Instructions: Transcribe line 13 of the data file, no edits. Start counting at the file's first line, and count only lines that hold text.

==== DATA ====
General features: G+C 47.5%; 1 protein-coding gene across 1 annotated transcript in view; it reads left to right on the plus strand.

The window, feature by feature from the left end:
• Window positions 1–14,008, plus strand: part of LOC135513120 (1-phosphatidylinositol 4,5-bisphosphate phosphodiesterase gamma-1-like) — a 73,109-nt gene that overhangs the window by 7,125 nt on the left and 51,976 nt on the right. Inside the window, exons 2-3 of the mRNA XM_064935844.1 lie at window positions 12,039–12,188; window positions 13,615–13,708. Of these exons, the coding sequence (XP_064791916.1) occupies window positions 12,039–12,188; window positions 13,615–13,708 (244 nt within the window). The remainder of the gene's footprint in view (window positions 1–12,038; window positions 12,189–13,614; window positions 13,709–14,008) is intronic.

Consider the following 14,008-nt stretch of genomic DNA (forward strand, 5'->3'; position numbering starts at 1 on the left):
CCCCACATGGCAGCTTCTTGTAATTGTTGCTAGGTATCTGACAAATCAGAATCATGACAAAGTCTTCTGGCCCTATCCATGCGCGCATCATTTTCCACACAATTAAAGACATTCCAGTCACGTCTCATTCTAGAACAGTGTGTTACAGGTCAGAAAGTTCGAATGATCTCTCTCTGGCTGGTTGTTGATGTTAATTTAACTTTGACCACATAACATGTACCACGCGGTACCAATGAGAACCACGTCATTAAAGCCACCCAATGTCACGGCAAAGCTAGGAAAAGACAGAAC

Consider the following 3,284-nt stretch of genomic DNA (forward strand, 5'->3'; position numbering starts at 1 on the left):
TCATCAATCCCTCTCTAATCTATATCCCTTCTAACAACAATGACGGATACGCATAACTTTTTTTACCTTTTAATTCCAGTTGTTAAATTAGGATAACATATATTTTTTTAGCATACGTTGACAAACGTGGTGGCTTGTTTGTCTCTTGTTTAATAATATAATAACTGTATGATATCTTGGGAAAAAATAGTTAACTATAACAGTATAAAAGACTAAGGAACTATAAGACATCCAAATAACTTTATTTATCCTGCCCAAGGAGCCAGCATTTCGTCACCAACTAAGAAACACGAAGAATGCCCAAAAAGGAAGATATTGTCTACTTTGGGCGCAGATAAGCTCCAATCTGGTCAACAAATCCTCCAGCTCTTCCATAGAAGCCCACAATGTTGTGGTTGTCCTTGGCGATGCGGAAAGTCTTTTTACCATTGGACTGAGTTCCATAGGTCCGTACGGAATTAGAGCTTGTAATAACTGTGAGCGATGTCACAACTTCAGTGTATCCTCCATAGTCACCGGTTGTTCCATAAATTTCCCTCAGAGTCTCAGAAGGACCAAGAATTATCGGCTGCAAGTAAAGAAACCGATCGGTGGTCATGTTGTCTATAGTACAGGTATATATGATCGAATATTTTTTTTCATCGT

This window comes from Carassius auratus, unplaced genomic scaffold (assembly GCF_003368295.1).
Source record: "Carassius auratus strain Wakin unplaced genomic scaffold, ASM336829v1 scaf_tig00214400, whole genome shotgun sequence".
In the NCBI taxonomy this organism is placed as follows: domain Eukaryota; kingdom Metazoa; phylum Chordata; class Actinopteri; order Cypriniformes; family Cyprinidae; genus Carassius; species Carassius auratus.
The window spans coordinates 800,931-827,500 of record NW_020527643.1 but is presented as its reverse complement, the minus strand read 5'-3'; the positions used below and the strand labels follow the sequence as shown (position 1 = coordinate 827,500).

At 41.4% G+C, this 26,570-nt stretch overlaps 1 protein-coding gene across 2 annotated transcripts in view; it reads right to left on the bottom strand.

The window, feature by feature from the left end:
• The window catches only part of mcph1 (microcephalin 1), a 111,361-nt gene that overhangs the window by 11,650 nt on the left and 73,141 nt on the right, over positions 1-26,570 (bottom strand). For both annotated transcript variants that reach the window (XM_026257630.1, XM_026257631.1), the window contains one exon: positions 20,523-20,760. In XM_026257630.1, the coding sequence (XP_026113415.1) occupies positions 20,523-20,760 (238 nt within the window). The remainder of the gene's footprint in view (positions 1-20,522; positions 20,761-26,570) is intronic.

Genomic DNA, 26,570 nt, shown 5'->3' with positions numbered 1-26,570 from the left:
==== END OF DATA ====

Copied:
The window, feature by feature from the left end: